The House of Lords commenced its inquiry into the draft Finance Bill 2020-21, concentrating on the measures relating to HMRC’s powers and tax administration matters. The CIOT and LITRG provided written and oral evidence to the inquiry. The ATT provided oral evidence.
On 11 September, the House of Lords Finance Bill Sub-Committee opened its inquiry into the draft Finance Bill 2020-21. The
Sub-Committee undertakes a similar inquiry each year, and this year is focusing its attention on those measures which provide HMRC with additional powers, or place additional obligations on taxpayers. The Sub-Committee’s inquiry focuses on three areas of the draft Bill:
- new proposals for tackling promoters and enablers of tax avoidance schemes;
- new tax checks on licence renewal applications; and
- amendments to HMRC’s civil information powers.
The Sub-Committee also invited views on the government’s proposals on new notification requirements for uncertain tax treatments, and on the use of retrospective provisions in other areas of the draft Bill. A high-level summary of our comments on the three main areas is outlined below.
New proposals for tackling promoters and enablers of tax avoidance schemes
The CIOT and ATT cautiously welcomed the proposals, agreeing that the government is right to be taking a robust approach to uncooperative and unscrupulous promoters who continue to devise, promote or sell tax avoidance schemes. However, we raised concerns around the lack of a right of appeal against the new information notice which forms part of the changes to DOTAS, and inclusion of ‘DAC 6’ within the definition of ‘defeated arrangements’ in the POTAS regime.
In the oral evidence session, LITRG added further comments on HMRC’s wider efforts to tackle tax avoidance through the use of disguised remuneration schemes at the lower end of the labour market. It highlighted the need for HMRC to focus their activity more directly at PAYE-avoidant employment intermediaries rather than individual taxpayers or promoters and enablers.
New tax checks on licence renewal applications
The CIOT, ATT and LITRG all commented on these proposals. Whilst recognising that, if they operate effectively, they could help to reduce the hidden economy element of the tax gap, between us we expressed a number of concerns. First, the risk of pushing businesses further into the hidden economy if they decide to operate on an unlicensed basis. Second, the need for clear guidance and a simple process, recognising that in this first cohort of businesses are taxpayers who are on average older and more likely to be from ethnic minority groups than the general working age population. Third, the level of detail required and the possibility that even a slight delay in meeting a reporting requirement could result in a licence applicant failing the tax check and being denied a licence.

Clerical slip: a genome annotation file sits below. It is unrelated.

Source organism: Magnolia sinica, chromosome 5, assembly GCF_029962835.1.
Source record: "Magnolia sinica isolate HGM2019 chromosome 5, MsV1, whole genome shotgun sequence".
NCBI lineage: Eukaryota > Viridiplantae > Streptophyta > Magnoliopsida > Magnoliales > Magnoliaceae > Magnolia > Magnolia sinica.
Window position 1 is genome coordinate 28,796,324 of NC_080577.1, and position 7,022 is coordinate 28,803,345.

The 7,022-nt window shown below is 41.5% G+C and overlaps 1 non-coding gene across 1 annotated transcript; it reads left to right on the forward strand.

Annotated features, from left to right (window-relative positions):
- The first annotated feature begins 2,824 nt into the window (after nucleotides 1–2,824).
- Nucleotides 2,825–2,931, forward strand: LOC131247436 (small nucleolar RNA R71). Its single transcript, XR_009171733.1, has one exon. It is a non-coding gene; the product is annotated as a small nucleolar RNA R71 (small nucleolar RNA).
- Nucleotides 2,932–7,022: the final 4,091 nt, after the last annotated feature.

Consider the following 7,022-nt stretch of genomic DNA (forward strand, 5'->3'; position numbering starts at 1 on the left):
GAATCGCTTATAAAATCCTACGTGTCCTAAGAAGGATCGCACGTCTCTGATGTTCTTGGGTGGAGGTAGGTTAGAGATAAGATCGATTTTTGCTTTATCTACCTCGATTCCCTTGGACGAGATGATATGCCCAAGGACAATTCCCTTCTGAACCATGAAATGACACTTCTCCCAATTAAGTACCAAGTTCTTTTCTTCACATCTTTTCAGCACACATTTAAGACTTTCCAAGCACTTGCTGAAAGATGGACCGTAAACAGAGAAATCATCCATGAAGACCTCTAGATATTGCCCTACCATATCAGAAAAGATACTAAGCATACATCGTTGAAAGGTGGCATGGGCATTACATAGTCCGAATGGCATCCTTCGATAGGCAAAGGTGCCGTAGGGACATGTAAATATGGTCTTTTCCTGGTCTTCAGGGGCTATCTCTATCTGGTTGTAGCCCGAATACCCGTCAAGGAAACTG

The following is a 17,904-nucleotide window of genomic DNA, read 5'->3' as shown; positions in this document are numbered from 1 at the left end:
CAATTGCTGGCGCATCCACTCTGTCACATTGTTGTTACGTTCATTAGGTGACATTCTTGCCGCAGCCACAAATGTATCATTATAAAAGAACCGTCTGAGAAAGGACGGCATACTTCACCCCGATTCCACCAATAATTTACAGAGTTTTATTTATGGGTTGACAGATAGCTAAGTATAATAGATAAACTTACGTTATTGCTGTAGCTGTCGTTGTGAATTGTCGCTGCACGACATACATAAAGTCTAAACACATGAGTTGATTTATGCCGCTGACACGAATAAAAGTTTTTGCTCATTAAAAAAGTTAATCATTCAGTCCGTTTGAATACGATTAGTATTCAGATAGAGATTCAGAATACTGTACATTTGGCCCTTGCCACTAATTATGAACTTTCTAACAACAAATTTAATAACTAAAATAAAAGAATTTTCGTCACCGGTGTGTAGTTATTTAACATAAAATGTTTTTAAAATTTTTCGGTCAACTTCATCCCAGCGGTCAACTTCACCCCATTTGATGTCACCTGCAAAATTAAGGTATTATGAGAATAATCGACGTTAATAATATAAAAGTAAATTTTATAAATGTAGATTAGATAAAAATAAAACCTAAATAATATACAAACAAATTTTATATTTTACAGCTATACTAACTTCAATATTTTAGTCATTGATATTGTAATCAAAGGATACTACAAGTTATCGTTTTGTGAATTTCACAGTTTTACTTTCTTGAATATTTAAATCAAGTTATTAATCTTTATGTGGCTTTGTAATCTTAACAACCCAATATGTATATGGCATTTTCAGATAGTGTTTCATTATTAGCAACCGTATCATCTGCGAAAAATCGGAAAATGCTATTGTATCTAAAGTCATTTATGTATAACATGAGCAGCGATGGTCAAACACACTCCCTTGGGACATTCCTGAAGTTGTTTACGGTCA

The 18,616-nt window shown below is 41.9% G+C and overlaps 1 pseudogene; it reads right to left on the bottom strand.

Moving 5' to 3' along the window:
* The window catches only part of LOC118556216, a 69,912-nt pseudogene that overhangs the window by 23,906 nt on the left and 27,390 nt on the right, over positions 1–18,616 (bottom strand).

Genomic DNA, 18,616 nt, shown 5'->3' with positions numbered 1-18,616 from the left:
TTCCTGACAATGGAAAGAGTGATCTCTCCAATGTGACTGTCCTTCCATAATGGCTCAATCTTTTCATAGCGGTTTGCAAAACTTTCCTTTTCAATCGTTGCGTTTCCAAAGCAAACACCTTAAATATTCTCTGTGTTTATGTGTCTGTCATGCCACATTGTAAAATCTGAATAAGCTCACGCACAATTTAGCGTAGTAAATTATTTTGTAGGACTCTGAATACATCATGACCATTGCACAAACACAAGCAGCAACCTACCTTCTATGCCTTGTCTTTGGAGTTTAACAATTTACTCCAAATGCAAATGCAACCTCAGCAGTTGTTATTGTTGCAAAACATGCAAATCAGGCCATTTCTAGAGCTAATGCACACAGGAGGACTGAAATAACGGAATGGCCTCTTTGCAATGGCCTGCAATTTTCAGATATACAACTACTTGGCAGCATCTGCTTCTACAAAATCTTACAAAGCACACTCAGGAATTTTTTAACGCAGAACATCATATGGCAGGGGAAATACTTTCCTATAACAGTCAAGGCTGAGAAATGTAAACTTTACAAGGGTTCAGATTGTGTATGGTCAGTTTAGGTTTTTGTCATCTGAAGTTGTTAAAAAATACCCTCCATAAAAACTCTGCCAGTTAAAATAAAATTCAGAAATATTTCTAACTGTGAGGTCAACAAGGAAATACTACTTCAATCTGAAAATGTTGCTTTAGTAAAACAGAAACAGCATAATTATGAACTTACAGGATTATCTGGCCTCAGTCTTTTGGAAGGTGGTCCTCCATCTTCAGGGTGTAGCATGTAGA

Amendments to HMRC’s civil information powers
Again the CIOT, ATT and LITRG all commented on these proposals. Whilst welcoming the fact that HMRC have decided not to pursue their original ‘option 1’, which would have involved removing the requirement to obtain tribunal approval in all cases, we expressed four main concerns about the remaining proposal in relation to Financial Institution Notices (FINs). First, HMRC’s ability to issue a third-party notice to a financial institution, without taxpayer agreement or independent tribunal approval, doing so under their own jurisdiction and determining themselves whether the notice is ‘reasonably required’; thus becoming both judge and jury in a matter of their own interest. Second, the removal of the right of appeal against a FIN. Third, the risk of ‘mission creep’; that is that FINs will be issued with requests for information about UK taxpayers as well as overseas taxpayers, bypassing a number of safeguards that would otherwise apply. Fourth, the expansion of the purpose for which information notices may be issued to include tax debt collection. It was highlighted that HMRC could, potentially, combine all four changes to issue a FIN for a UK taxpayer with a tax debt, with no independent check on whether this was appropriate and no right of appeal for the financial institution.
The Sub-Committee has not, at the time of writing, published our written evidence, and so we are currently unable to publish it ourselves, but keep an eye on the publications page of the inquiry website, and the CIOT and LITRG websites. The oral evidence sessions can be viewed from the events page of the inquiry website.